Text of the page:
Those words meant nothing to me until many years later when I wrote an article entitled, “WHO AM I?” This will be the perfect place to resurrect the article.
WHO AM I? (9)
Many years ago I walked into a Salvation Army thrift store, not suspecting that I was about to find an object of great value. I was walking around, looking at different items, when my eyes fell on a gold-framed picture in a baby crib. I looked more closely and saw it was a picture of St. George in full armor sitting on a white horse. A spear was poised in his right hand ready to be hurled at Satan, depicted as a dragon. I liked the picture and purchased it for one dollar.
For a long time the picture found a place just above my bed where it was a daily inspiration for me. I aspired to be like St. George. I like to “Dream the Impossible Dream, to fight the unbeatable foe, to bear the unbearable sorrow, to run where brave men dare not go.”
One day, I showed the picture to my future handmaiden and shared my impossible dream. I said, “Rebekah, I see myself as the warrior in the picture above my bed.”
Without premeditation, she responded, “Peter, Jesus is the hero in the picture. You are the horse.”
I knew that Rebekah, or actually, Jesus through Rebekah, had spoken a powerful and liberating truth. But it took a long time for me to be able to digest it. “Self” very reluctantly vacates the throne it has occupied for such a long time to make room for a new king. In my case, His name is JESUS, JESUS the CHRIST. The moment the Lord showed me that He was the Deliverer and that I was His delivery boy, I began to walk in far greater freedom. I realized that the words in the song, “The Impossible Dream,” referred to Jesus, not to me.
Several years later, another picture, which was offered for sale at a local art exhibit, caught my eye. I did not buy the picture the first time I saw it, but when it was still available the following year at another exhibit, Rebekah purchased it for me. It was an original oil painting of a farmer covered only with a loincloth. He held a clay pot in his hands out of which he was pouring a small stream of water onto little plants neatly planted in a number of long rows. I immediately identified with the farmer.
The picture became a permanent fixture on one of our bedroom walls. It occupied the choicest place, where my eyes would fall on the painting whenever I sat up in bed. For eighteen years it was a part of my internal dialogue, and also many conversations between Rebekah and myself. But finally, it surrendered its prime location to another picture. The painting had served its purpose when Rebekah one morning spontaneously remarked, “Peter, you are not the farmer. Jesus is the Farmer. You are the clay pot, and the water is the Living Water of the Holy Spirit.”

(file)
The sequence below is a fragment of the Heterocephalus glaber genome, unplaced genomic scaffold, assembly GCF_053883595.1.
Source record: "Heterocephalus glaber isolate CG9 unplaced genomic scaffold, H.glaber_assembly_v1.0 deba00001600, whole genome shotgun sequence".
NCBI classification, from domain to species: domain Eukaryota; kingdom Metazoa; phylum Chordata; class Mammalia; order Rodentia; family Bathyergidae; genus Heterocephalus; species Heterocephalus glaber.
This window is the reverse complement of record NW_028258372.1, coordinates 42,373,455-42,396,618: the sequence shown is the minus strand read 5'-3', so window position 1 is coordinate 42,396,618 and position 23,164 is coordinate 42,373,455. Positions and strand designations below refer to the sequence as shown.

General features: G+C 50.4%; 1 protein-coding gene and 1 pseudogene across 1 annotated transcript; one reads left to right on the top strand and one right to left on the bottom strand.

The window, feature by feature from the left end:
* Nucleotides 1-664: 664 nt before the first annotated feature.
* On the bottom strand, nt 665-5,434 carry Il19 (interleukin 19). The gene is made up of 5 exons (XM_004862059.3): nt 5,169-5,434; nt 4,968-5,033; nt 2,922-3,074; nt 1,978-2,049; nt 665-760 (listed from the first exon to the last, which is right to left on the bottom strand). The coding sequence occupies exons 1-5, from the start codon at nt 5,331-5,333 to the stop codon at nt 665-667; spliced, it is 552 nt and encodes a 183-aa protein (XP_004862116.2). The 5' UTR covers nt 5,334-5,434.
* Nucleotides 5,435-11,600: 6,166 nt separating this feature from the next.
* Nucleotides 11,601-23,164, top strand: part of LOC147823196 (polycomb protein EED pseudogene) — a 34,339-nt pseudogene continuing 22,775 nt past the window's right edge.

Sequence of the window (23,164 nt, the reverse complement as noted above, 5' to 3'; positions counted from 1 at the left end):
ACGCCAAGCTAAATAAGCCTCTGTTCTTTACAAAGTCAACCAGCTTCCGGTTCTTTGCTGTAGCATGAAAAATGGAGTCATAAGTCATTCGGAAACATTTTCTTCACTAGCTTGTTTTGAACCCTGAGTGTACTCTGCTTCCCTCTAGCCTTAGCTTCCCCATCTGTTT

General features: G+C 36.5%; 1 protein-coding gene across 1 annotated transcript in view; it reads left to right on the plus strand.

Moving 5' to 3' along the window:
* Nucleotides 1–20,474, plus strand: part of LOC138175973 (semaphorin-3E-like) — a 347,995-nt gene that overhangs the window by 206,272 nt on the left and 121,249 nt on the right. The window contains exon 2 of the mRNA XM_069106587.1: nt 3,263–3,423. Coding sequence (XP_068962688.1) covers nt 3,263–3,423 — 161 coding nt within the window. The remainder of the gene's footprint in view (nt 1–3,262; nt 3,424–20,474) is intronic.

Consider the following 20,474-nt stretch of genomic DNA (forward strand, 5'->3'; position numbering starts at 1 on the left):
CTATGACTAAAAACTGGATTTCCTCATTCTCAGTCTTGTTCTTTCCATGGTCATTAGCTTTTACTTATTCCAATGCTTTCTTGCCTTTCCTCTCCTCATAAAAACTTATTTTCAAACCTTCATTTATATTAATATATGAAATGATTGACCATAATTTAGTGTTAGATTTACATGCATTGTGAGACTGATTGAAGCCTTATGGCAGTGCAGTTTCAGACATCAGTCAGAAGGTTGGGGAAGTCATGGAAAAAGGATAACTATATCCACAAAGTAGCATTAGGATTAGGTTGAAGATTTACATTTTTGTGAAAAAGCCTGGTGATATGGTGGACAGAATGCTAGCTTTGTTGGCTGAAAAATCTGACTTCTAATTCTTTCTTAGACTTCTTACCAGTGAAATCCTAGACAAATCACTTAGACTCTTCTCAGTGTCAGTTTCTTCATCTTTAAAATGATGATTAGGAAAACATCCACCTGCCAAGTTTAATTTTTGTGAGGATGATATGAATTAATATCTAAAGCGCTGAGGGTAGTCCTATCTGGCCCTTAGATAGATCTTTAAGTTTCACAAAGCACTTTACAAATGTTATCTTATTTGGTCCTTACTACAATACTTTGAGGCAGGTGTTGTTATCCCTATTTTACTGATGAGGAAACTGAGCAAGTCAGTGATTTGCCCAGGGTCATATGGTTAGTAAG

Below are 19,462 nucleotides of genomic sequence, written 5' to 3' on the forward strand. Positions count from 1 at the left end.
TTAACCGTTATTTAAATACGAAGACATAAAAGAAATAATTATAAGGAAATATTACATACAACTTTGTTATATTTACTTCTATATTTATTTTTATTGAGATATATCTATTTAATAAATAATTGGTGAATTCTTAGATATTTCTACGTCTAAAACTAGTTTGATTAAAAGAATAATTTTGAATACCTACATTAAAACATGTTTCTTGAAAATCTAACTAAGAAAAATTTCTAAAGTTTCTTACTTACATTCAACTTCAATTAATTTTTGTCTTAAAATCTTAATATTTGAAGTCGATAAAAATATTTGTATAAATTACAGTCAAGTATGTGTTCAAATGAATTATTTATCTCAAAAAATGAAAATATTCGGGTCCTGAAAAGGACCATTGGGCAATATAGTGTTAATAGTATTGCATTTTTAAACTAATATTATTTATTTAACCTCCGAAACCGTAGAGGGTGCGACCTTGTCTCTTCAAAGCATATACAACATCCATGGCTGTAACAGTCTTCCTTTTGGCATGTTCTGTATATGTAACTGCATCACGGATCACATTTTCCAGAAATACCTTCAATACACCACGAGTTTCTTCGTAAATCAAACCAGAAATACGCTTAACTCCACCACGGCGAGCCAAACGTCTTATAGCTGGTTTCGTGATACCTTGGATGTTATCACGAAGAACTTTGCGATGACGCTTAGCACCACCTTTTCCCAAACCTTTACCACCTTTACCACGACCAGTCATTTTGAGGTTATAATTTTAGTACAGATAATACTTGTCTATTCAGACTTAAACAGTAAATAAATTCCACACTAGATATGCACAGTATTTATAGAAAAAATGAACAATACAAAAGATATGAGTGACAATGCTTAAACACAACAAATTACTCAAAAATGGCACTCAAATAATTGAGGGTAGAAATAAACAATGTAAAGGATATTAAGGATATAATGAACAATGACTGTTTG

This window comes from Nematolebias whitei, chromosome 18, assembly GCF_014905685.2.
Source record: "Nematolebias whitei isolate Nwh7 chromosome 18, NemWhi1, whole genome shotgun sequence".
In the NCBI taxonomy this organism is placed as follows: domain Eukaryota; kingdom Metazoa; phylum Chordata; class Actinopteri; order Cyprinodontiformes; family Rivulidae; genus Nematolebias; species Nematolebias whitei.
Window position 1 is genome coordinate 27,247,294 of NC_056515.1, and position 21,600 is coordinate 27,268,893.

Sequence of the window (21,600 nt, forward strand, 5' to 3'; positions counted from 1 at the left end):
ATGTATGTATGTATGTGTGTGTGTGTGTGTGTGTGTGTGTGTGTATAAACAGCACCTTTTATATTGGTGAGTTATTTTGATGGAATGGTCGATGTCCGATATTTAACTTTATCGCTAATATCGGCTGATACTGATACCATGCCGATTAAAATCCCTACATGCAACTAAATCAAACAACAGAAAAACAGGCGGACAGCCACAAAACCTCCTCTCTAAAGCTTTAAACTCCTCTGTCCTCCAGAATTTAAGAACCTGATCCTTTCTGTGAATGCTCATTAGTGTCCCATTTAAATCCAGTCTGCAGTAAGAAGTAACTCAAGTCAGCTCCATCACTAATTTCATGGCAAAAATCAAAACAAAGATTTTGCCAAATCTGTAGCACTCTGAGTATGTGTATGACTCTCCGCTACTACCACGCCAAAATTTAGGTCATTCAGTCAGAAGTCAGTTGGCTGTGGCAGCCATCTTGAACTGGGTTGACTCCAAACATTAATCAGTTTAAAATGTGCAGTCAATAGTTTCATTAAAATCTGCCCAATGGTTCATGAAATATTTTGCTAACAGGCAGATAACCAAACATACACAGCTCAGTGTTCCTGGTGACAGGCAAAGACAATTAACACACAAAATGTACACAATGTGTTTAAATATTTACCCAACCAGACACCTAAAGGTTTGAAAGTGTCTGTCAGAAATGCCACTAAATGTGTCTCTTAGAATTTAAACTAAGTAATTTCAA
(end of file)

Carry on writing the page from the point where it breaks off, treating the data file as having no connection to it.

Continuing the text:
I immediately knew that Rebekah was right, and once again, I had to surrender my exalted position.
I have relinquished the control over my life to the only Someone who is capable of directing its course.
Those words, however, complicated my search for my identity. How could I be a horse carrying Jesus into battle and a clay pot for the Living Water of the Holy Spirit at the same time? One identity is so contrary to the other! This produced a great amount of conflict, a split within my soul, because for a time I felt the need to choose one identity or the other.
Eventually, by the Grace of God, I was able to resolve this apparent dichotomy. Our earthen vessels are not only to express both His majesty and authority, but also His mercy and His long-suffering. There is a time and season for each to be expressed. Through Jesus, God the Father expressed both the Lion of Judah and the Lamb of God, and we are to be conformed to His image.
It all seems so very clear to me today, some twenty years later, who I am. I am a clay pot, a house for the King and a horse for the King. I am the land, and He is my Landlord. He has the option to use me as a hospital, a playground, a temple, a school, a stretcher-bearer, or an invincible tank. I now have the confidence that in whatever way He chooses to use this vessel, it is always best and always right.